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The Horse's Mouth

The Horse's Mouth
Criterion 154
1958 / Color / 1:78 anamorphic 16:9 / 97 min. / Street Date June 4, 2002 / $29.95
Starring Alec Guinness, Kay Walsh, Renée Houston, Mike Morgan, Robert Coote, Arthur Macrae, Veronica Turleigh, Michael Gough, Reginald Beckwith, Ernest Thesiger
Cinematography Arthur Ibbetson
Paintings by John Bratby
Art Direction Bill Andrews
Film Editor Anne V. Coates
Original Music Kenneth V. Jones
Written by Alec Guinness from the novel by Joyce Cary
Produced by John Bryan, Albert Fennell, Ronald Neame
Directed by Ronald Neame

Reviewed by Glenn Erickson

An engagingly unique British comedy, The Horse's Mouth is just as funny as the earlier Ealing productions that springboarded Alec Guinness to fame. But the actor's adaptation of Joyce Cary's satirical novel reaches for higher significance, and succeeds. Ne'er-do-well Gully Jimson, for all his foul deeds, has the soul of an Artist, something which comes through to inspire us, even as we shake our heads in disapproving disbelief.


Just released from gaol for making threats on the telephone, penniless artist Gulley Jimson (Alec Guinness) immediately resorts to blackmail schemes to continue his obsessive expressionist paintings. Young Nosey (Mike Morgan), a disciple convinced of Gully's genius, tries to steer him safely. But Gully abuses Nosey worse than anyone, and proceeds to extort money from rich 'benefactors' like Hickson (Ernest Thesiger), who immediately sees through Gully's disguises and alerts the authorities. After being turned down by his ex-wife (Renée Houston) and his present bartender girlfriend Coker (Kay Walsh), Gulley gets his chance when he finagles a large wall to paint in the luxurious apartment of the Beeders (Robert Coote & Veronica Turleigh), while they're on holiday. A fellow scoundrel, sculptor Abel (Michael Gough) invites himself in on the good thing, and in the process of their Art the two artists destroy the Beeders' apartment (as well as another downstairs, through a hole accidentally smashed in the floor). All of Gully's crimes are but a means to enable him to pursue his elusive muse, a quest that animates the grimy old man and keeps him on the eternal road of discovery.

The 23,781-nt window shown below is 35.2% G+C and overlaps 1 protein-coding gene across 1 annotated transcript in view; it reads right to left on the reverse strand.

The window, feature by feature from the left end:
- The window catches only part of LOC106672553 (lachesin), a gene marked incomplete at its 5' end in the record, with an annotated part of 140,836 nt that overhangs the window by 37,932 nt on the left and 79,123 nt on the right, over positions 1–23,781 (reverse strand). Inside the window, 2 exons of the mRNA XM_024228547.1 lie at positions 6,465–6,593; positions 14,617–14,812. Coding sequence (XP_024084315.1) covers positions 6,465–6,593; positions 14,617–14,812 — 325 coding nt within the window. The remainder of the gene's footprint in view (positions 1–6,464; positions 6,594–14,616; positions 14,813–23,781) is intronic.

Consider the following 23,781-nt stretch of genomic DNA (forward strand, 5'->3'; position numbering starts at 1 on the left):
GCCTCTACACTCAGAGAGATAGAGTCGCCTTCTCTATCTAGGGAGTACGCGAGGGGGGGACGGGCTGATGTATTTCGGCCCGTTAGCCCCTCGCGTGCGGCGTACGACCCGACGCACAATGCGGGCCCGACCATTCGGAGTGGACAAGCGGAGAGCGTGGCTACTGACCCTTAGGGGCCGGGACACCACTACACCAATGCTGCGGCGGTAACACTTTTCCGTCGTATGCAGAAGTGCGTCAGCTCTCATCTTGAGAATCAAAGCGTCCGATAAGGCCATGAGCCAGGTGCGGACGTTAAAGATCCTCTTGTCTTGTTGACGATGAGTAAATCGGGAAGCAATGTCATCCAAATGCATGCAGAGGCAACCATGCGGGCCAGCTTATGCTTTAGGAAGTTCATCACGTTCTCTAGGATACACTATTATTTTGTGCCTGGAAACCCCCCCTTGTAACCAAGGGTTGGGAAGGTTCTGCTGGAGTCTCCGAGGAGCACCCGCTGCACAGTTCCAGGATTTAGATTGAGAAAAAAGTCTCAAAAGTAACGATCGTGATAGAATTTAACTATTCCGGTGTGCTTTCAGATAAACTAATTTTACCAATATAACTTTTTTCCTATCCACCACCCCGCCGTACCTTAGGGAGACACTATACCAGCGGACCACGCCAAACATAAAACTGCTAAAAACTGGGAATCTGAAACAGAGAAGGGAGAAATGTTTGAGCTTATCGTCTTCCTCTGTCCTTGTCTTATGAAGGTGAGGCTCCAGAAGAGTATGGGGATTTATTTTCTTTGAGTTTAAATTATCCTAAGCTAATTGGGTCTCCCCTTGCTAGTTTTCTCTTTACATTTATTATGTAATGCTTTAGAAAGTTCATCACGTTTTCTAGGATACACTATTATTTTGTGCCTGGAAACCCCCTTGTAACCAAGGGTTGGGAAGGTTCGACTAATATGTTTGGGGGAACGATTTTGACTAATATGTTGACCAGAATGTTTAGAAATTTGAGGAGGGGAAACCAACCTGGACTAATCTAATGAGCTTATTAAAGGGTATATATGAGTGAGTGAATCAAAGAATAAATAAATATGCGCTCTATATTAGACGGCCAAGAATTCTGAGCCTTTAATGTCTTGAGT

Shot in bright color to take advantage of the exciting paintings, The Horse's Mouth is indeed a cross between an Ealing comedy and a painting lecture, with Guinness creating perhaps his very best character. A key scene (for those who didn't read the book) happens when we find out that Gulley Jimson isn't a failure - he and his ex-wife visit a museum where a long line of visitors wait to see his older work. Jimson ambles down the steps like a bum, totally disassociated from his celebrated past. The show is like that all the way through. Gulley Jimson is an artist so focused on his Art that nothing else matters - his appearance, what others think of him, or what gets destroyed along the way to his vision. He's blind and selfish and grievously mistreats poor Nosey, if only to disabuse the kid of any notion that there is any future reward in helping a 'genius'.

Guinness is delightfully scruffy and rasps out a voice like a file on an iron railing. His rambling walk and other character flourishes aren't a collection of schtick to dress up the character (like, say, Ratso Rizzo in Midnight Cowboy) but seem to come from within the actor himself, as if Guinness had never played anyone else. A master of multiple parts (a feat never bettered by Peter Sellers, no matter how hard he tried), Guinness makes Gulley's chicanery more than just the work of a con man. He snookers the terminally gullible Nosey, patronizes his ex-wife, and makes an honest stab at making Coker see the beauty in a good painting. When he regards the possibilities of a 'perfect foot', there's some kind of weird light in his eyes, and when he sees his finished work as being good, he has the unstoppable enthusiasm of a young boy.